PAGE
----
It’s all GO at London Fashion Week and I’ve made it my mission to check out all of the best new off-schedule designers that are soon to be the next Marios, Emilio or Louise – Gray or Goldin, both pretty fab in my opinion!

I missed the ioannisdimitrousis show on the first day, as I was still working away – freelances can’t make such outrageous demands, y’know.  But from what I’ve seen, his Spring/Summer 10 collection, he has continued his fishnet knits and added disc sequins, flower embellishments and contrasting panels, aka stripes.  But he has really embraced the spirit of Spring with his fresh take on monochrome and delicate silver and the collection features cropped tuxedo jackets, romantic button-down skirts, checked shirts and modified summer dresses.  There’s something Chanel Cruise collection about this dress – I love it! 

ioannis

So, my first show of the season was Blow PR’s catwalk show at Royal Festival Hall.  Blow always pick up on the most imaginative emerging designers and I was just dying to see Charlie Le Mindu’s hair sculptures in ‘real life’.

First up was a quick guest appearance from Joe, of Blue Peter fame (I’m sorry, I don’t know who he is) modelling… some clothes – best ask someone else about that one.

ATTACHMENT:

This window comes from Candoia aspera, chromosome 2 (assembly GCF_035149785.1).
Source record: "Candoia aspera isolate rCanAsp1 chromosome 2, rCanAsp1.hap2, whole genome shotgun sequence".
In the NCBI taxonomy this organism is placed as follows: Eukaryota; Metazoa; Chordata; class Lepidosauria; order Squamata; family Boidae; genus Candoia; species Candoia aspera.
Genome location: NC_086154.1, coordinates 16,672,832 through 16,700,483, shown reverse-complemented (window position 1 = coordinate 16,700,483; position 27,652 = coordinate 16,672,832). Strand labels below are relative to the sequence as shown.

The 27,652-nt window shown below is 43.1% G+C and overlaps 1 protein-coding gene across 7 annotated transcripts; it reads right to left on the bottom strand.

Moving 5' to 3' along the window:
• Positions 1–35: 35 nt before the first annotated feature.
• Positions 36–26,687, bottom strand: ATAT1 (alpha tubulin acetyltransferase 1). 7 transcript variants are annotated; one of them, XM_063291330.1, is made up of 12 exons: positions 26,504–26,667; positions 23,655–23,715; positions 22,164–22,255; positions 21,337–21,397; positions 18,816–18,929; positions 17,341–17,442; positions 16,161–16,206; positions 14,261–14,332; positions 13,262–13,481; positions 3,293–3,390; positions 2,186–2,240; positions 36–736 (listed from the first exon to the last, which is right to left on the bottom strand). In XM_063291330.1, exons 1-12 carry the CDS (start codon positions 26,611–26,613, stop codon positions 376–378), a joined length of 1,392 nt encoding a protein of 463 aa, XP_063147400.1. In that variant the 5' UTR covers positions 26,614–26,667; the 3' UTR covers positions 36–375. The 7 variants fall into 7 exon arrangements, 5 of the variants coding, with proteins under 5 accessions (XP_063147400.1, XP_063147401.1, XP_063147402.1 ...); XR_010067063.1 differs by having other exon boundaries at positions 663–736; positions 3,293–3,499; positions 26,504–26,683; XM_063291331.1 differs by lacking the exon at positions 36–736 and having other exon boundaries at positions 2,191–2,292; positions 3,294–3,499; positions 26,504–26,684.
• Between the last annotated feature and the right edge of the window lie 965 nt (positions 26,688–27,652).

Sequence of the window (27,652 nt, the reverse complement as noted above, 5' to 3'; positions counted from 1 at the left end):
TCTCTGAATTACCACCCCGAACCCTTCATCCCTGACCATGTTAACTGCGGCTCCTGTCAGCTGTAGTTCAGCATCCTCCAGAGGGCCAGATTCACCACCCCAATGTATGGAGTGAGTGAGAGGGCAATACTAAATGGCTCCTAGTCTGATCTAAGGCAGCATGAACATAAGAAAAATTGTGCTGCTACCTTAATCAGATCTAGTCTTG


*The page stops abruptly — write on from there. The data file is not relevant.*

Charlie Le Mindu opened the show with an amazing Eiffel tower headpiece and from there we had hair-covered giant lips (think a Lulu Guinness purse after a blowdry), a plaited hair burka, hair-covered sunglasses and .  There was even a tufty fringe of hair on the amazing Tuk for Charlie Le Mindu brothel creeps!  Kap Bambino were responsible for the amazing soundtrack and I know that L7 was definitely played, but I forget what else, as I was so astounded by the models.

Charlie Le Mindu

Next up was Gemma Slack with her superheroine-inspired second collection of badass leather, proper studs and metal armour plates.  Cones play a massive part in the collection, from Gaultier-style cone bra tops (complete with pierced nipples) and circular skirts to a futurist metal e-collar and oriental hats.

Like the Motley Crue soundtrack would suggest, her vision comes from 80s hair-metal girls and fetishised comic book characters.  Gemma’s girl is unapologetically sexual and powerful and of course has an incredible cutaway bikini for lounging ’round the pool on Sunset Strip…jealous, moi?